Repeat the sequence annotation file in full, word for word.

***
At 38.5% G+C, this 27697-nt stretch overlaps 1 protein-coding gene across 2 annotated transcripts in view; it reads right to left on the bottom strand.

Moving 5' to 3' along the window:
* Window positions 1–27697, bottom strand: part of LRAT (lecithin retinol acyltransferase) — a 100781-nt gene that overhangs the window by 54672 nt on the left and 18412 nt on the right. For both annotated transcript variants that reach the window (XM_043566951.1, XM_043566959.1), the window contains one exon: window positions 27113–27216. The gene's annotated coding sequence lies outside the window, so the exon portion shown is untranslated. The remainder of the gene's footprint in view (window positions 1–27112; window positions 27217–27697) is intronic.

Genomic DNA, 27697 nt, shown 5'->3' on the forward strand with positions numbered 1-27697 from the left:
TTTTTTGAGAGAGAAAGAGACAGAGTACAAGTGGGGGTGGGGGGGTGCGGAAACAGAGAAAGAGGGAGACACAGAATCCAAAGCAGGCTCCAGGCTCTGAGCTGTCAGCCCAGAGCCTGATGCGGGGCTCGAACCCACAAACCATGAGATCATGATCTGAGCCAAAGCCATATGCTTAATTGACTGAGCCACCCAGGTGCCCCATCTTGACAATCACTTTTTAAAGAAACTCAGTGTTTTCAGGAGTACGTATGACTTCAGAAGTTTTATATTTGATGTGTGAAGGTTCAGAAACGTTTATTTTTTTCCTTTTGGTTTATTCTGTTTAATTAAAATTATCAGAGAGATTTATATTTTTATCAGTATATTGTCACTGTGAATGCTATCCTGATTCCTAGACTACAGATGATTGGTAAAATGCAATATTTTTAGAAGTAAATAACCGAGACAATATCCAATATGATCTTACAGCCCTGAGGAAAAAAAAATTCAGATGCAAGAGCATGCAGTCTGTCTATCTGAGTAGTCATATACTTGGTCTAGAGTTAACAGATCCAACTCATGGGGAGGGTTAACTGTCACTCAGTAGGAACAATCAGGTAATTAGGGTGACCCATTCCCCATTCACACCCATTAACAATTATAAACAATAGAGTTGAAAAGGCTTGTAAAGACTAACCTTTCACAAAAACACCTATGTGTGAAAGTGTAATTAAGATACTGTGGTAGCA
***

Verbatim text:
At 38.5% G+C, this 27697-nt stretch overlaps 1 protein-coding gene across 2 annotated transcripts in view; it reads right to left on the bottom strand.

Moving 5' to 3' along the window:
* Window positions 1–27697, bottom strand: part of LRAT (lecithin retinol acyltransferase) — a 100781-nt gene that overhangs the window by 54672 nt on the left and 18412 nt on the right. For both annotated transcript variants that reach the window (XM_043566951.1, XM_043566959.1), the window contains one exon: window positions 27113–27216. The gene's annotated coding sequence lies outside the window, so the exon portion shown is untranslated. The remainder of the gene's footprint in view (window positions 1–27112; window positions 27217–27697) is intronic.

Genomic DNA, 27697 nt, shown 5'->3' on the forward strand with positions numbered 1-27697 from the left:
TTTTTTGAGAGAGAAAGAGACAGAGTACAAGTGGGGGTGGGGGGGTGCGGAAACAGAGAAAGAGGGAGACACAGAATCCAAAGCAGGCTCCAGGCTCTGAGCTGTCAGCCCAGAGCCTGATGCGGGGCTCGAACCCACAAACCATGAGATCATGATCTGAGCCAAAGCCATATGCTTAATTGACTGAGCCACCCAGGTGCCCCATCTTGACAATCACTTTTTAAAGAAACTCAGTGTTTTCAGGAGTACGTATGACTTCAGAAGTTTTATATTTGATGTGTGAAGGTTCAGAAACGTTTATTTTTTTCCTTTTGGTTTATTCTGTTTAATTAAAATTATCAGAGAGATTTATATTTTTATCAGTATATTGTCACTGTGAATGCTATCCTGATTCCTAGACTACAGATGATTGGTAAAATGCAATATTTTTAGAAGTAAATAACCGAGACAATATCCAATATGATCTTACAGCCCTGAGGAAAAAAAAATTCAGATGCAAGAGCATGCAGTCTGTCTATCTGAGTAGTCATATACTTGGTCTAGAGTTAACAGATCCAACTCATGGGGAGGGTTAACTGTCACTCAGTAGGAACAATCAGGTAATTAGGGTGACCCATTCCCCATTCACACCCATTAACAATTATAAACAATAGAGTTGAAAAGGCTTGTAAAGACTAACCTTTCACAAAAACACCTATGTGTGAAAGTGTAATTAAGATACTGTGGTAGCA